BASEL.- Von Bartha
is presenting a group exhibition, The Backward Glance can be a Glimpse into the Future, 5 September 7 November 2020. Von Bartha celebrates its 50th anniversary in 2020 and this exhibition centres on the subject of the gallerys 50 year history. The show is on view in the gallerys Basel space and curated by Swiss curator Beat Wismer. By staging outstanding works from the past hundred years, the exhibition offers reflection on this milestone moment in von Barthas history and looks ahead to the future, incorporating works by 45 leading artists including modern artists Camille Graeser, Yves Laloy, Jean Tinguely and contemporary artists Anna Dickinson, Terry Haggerty, and Sarah Oppenheimer.
After 50 successful years, von Bartha is transitioning from the founding generation to the next. The exhibition title highlights this decisive moment, of both reflecting on the past whilst facing ahead to the future. The arc of the exhibition is far-reaching: from contemporary, rigorously conceptual works, to the pioneers of Constructivism from the early 20th century. The exhibition presents works that seem incredibly contemporary, despite being made much earlier, adjacent to recently created works of which many have benefited from and developed the potentials of classical modernism.
Stefan von Bartha, Director, commented: Fifty years after the gallery first opened its doors, we are delighted to present this group exhibition mapping the most important elements of our history alongside contemporary artists from our programme. For this special exhibition, it was clear that we needed to work with a curator that has extensive knowledge of the contemporary art scene but at the same time, understands the classics within the gallery programme. We found a perfect match in Beat Wismer, and his incredible achievements for both fields within the museum scene make him a great partner in preparing this exhibition. I was actually really flattered that he was excited to join the process and it has been a joyful and interesting experience working together.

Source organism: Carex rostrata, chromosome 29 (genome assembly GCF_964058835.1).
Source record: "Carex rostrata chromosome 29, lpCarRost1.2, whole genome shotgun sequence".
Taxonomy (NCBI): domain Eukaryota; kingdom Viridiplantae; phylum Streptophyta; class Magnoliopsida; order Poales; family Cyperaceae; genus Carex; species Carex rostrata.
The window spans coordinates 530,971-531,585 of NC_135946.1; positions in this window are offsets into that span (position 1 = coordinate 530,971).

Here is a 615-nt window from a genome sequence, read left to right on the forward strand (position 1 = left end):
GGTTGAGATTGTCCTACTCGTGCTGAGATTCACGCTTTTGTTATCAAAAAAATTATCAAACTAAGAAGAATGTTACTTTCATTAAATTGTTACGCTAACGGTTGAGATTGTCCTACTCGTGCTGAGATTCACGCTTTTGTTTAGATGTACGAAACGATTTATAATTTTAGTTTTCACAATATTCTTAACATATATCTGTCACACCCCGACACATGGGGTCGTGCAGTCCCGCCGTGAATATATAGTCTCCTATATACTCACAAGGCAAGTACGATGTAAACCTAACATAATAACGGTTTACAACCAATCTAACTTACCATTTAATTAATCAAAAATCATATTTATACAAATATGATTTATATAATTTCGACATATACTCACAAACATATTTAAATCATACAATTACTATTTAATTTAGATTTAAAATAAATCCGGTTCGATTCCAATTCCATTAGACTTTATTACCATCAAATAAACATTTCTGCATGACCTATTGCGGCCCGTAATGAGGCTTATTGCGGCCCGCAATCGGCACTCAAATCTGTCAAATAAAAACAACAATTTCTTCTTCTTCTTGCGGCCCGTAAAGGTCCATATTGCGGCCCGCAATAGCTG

Beat Wismer, Curator, said: Bringing together exceptional works by over forty artists in one exhibition - across four generations, and with works created over the course of an entire century - is a unique opportunity. The exhibition could be compared to a polyphonic conversation - ambitious and serious, but also sensorial. When situated together, it becomes clear how much the selected works have to say to each other, especially when they consider the "where do we go?" and the "where do we come from?" of art in general, in particular within the context of von Barthas programme. The careful staging of the exhibition in von Barthas spectacular gallery space is intensified further by the striking exhibition architecture which was designed specifically for the show.
The gallerys space, located in a former garage, plays an important role in the staging of The Backward Glance can be a Glimpse into the Future. The exhibitions architecture draws on this, as well as the various strands that make up the shows polyphonic narrative, incorporating paintings, sculptures, objects, photographs, videos, and text works. The exhibition is built around the idea of the symposium: in both its contemporary sense of a conference, participating in an open artistic conversation, as well as seeking to evoke the symposiums original meaning; a convivial gathering appropriate to a festive occasion. The exhibition presents diverse works within a framework which encourages conversation about art: about what it was, what has become of its modern ideas and which paths it could takeespecially now, in this very extraordinary time.
Additionally, to mark its 50th anniversary, von Bartha will produce a publication entitled Est. 1970, highlighting the gallerys most important moments from the beginning in 1970 until today. A selection of the most memorable artworks and exhibitions will be accompanied by never-before published archival material, texts written by the von Bartha family, along with essays by art critic Hans-Joachim Müller and curator Dr. David Iselin.